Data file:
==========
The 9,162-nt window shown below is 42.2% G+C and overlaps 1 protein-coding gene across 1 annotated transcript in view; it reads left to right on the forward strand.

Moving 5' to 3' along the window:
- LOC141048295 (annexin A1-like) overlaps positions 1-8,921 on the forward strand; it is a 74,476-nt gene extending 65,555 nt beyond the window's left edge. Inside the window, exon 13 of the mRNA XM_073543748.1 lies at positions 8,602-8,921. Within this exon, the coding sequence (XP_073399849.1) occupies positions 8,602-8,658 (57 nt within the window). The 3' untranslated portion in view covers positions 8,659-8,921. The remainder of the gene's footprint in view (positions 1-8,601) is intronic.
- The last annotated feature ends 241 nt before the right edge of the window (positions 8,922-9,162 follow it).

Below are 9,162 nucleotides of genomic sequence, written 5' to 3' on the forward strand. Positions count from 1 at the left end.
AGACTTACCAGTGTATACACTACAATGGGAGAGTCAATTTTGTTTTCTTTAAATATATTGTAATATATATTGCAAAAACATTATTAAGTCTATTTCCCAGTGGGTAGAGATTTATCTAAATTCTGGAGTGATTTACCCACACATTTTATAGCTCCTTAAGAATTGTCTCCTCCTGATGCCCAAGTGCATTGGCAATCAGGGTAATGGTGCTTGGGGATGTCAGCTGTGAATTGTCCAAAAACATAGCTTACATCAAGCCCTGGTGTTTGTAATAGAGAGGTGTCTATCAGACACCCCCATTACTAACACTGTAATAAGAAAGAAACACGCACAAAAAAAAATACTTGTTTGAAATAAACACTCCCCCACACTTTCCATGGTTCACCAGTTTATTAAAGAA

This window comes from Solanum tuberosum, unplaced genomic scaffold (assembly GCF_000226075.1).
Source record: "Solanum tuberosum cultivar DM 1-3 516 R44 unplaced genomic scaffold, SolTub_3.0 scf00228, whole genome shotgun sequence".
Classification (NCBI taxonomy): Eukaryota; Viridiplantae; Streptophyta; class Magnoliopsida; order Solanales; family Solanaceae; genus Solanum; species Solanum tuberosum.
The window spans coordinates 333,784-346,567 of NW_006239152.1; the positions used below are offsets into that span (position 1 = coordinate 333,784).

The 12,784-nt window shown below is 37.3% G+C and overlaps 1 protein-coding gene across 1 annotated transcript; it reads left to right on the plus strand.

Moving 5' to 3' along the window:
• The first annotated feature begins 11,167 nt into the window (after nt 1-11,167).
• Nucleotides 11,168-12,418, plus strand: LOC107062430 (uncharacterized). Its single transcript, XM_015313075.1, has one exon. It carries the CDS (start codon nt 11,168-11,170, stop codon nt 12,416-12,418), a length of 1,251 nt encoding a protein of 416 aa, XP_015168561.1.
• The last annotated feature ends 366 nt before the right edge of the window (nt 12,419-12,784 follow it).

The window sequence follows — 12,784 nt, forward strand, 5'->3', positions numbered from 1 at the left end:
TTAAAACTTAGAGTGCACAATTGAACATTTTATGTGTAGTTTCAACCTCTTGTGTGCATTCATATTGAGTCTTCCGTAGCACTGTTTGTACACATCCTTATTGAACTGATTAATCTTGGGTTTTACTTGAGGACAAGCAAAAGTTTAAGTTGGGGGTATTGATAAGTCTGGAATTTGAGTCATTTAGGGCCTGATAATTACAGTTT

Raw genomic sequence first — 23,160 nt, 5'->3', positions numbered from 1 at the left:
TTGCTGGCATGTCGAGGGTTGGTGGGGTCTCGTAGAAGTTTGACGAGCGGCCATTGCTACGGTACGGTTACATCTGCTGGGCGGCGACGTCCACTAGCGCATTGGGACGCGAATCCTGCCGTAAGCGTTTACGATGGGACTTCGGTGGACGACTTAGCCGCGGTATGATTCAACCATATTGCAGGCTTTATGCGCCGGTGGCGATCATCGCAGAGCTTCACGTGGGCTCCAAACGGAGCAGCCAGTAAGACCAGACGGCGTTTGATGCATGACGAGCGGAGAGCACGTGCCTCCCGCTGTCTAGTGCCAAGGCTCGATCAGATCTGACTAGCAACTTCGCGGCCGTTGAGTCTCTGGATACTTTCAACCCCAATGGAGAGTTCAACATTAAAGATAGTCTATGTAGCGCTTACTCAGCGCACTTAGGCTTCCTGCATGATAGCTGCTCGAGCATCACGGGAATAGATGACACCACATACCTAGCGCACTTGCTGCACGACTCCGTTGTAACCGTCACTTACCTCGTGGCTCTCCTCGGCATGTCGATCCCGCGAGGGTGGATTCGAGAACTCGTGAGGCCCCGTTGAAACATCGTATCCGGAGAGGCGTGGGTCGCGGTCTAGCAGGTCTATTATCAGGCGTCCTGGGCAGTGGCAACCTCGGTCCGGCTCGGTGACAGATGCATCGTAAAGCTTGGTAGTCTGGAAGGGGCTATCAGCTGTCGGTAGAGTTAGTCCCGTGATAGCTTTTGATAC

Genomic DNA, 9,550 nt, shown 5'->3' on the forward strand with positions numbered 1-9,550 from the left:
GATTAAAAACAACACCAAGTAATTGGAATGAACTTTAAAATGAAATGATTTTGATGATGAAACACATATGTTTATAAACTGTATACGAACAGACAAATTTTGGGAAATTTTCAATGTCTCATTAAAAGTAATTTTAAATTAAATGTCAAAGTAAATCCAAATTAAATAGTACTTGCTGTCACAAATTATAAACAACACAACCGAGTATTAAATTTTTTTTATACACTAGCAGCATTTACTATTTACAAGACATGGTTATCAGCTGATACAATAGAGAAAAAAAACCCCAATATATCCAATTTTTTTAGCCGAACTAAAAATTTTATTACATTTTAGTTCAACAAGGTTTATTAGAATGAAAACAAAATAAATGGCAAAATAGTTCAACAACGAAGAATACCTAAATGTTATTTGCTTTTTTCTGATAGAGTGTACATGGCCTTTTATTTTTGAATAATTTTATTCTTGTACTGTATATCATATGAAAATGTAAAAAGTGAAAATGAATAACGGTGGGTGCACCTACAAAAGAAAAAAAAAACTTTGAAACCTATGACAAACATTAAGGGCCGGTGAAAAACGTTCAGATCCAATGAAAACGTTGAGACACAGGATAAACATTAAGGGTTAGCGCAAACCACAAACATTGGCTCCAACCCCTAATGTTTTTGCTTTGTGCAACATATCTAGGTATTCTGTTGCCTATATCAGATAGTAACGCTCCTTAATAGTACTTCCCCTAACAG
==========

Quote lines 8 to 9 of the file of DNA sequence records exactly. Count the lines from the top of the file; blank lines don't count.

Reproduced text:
Source record: "Solanum tuberosum cultivar DM 1-3 516 R44 unplaced genomic scaffold, SolTub_3.0 scf00228, whole genome shotgun sequence".
Classification (NCBI taxonomy): Eukaryota; Viridiplantae; Streptophyta; class Magnoliopsida; order Solanales; family Solanaceae; genus Solanum; species Solanum tuberosum.